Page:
Keywords: city planning, development, housing problems, environmental problem, Laudato Si, political structure
Everyone wants to own a comfortable and decent home. Good city planning should aim at providing people a decent place to live in dignity, taking into consideration the impact of city planning on the future generation and the environment. In Hong Kong, due to the government policy of giving privilege to the property developers since the colonial rule period, as well as the wrong use of land and lack of long-term city planning, Hong Kong is regarded as one of the world’s least affordable property markets, leading to serious housing problems. Tens of thousands of low-income families are waiting in long queues for public rental housing and they are forced to live in super small cubical units. Some families even live in a room of less than 15 square meters.
In order to solve the land supply problem, the existing government set up a Task Force on Land Supply in September 2017, and a public consultation was conducted in April 2018 in order to arrive at a consensus on land supply measures. However, without waiting for the report from the Task Force, in the name of increasing land and housing supply in various ways and preparing for future use, Carrie Lam, the Chief Executive of Hong Kong, announced an ambitious, controversial plan of creating a new metropolis on artificial islands, known as “Lantau Tomorrow Vision” in her annual policy address in October 2018. Lam said that there is an urgent need to solve the housing problem and people cannot wait. This scheme will be the most expensive infrastructure project in Hong Kong, or one of the world’s most expensive construction projects, with an estimated cost of at least HK$624 billion (US$80 billion).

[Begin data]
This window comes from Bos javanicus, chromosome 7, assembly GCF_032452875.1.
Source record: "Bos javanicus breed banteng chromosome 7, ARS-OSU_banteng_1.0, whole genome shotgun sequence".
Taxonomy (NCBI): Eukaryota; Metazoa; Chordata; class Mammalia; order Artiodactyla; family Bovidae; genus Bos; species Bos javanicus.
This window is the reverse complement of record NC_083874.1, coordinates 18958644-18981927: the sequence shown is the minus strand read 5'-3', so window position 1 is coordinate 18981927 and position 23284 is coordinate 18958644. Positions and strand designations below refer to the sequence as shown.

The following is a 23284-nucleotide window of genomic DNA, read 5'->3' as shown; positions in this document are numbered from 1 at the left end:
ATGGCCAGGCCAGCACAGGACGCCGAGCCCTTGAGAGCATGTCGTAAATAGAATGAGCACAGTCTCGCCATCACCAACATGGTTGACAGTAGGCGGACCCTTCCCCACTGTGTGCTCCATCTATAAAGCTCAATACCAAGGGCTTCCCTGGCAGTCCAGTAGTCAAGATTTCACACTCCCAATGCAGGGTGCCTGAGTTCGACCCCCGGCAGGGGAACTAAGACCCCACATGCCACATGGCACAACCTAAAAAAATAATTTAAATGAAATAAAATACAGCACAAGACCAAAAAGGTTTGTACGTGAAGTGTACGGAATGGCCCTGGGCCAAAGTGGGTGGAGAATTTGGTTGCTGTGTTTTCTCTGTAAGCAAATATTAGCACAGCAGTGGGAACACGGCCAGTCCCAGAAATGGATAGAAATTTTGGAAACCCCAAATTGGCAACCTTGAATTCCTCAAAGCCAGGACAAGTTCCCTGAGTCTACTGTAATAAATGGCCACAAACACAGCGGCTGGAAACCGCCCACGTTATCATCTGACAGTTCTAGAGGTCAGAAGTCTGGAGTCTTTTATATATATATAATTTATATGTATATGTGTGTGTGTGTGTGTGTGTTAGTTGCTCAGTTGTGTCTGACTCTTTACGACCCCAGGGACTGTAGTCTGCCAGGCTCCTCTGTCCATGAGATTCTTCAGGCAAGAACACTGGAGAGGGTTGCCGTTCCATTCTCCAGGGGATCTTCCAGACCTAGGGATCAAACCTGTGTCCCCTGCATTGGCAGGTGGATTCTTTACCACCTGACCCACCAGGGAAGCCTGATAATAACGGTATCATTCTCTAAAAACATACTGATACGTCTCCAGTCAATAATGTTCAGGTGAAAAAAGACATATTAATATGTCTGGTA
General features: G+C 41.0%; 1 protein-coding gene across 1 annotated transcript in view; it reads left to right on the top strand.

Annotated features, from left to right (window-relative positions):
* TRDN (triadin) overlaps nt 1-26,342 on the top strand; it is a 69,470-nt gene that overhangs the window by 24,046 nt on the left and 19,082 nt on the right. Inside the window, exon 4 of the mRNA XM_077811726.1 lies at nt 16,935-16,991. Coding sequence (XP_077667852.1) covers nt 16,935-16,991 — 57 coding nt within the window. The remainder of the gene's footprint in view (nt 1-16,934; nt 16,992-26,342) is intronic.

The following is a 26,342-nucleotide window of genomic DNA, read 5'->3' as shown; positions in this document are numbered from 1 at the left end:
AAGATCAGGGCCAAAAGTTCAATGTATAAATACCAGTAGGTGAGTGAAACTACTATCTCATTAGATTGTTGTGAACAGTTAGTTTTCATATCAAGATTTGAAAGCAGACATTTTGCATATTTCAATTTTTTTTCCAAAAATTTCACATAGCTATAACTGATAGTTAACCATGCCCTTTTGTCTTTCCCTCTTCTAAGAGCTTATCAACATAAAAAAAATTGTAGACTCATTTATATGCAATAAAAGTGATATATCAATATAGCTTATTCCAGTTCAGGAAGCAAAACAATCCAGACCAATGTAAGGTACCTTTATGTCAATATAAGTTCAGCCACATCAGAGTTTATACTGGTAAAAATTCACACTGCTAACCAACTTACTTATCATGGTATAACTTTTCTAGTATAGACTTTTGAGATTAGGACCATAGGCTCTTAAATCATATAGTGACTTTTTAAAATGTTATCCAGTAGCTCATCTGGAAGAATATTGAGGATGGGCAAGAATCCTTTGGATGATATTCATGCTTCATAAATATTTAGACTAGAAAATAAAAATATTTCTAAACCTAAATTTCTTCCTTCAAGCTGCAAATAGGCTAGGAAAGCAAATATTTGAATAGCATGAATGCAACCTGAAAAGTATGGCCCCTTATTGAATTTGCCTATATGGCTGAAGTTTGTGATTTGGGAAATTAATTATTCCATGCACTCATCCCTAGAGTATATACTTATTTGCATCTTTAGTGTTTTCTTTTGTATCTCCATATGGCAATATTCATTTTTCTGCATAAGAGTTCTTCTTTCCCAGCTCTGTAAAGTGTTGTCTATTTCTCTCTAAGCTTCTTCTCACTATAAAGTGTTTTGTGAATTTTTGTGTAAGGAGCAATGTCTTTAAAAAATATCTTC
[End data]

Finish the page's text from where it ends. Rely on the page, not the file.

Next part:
In view of this multibillion-dollar project, Hong Kong city planning scholar Mee-kam Ng raises an important question: Does city planning aim at serving those in power, and maintaining the interests of a small group of people with a grand vision and blueprint? Or is city planning really able to serve the ordinary people and solve the land problem, without destroying the ecology?
In this project, the government will build several gigantic man-made islands east and north of Lantau Island, the largest island in Hong Kong and where the Hong Kong airport is located. These huge artificial islands are envisioned to provide 1,700 hectares of land, where an estimated 260,000 to 400,000 new homes can be built to accommodate 0.7 to 1.1 million people. If everything goes smoothly, these new homes would be available by 2032. Such a plan astonished many people, especially members of the Task Force on Land Supply, as reclaiming 1,700 hectares of land was never mentioned during the public consultation.
There are a number of concerns about this project. One of the biggest concerns is the cost. Although the estimated cost is billions of dollars, the government denied it would drain the public coffers because the estimated cost averaged out to an affordable HK$50 billion annually over 15 years. However, legislator Eddie Chu argued that the estimate was misleading because it did not count in the inflated cost. Chu suggested that the final bill could be more than HK$1 trillion (US$128 billion) by the time reclamation began, that is, almost all the financial reserves of Hong Kong. Moreover, objectors also expressed concern about cost overruns, which had caused trouble to major infrastructure projects in recent years. Many wonder if it is worth investing all in one project. Is it making good use of resources?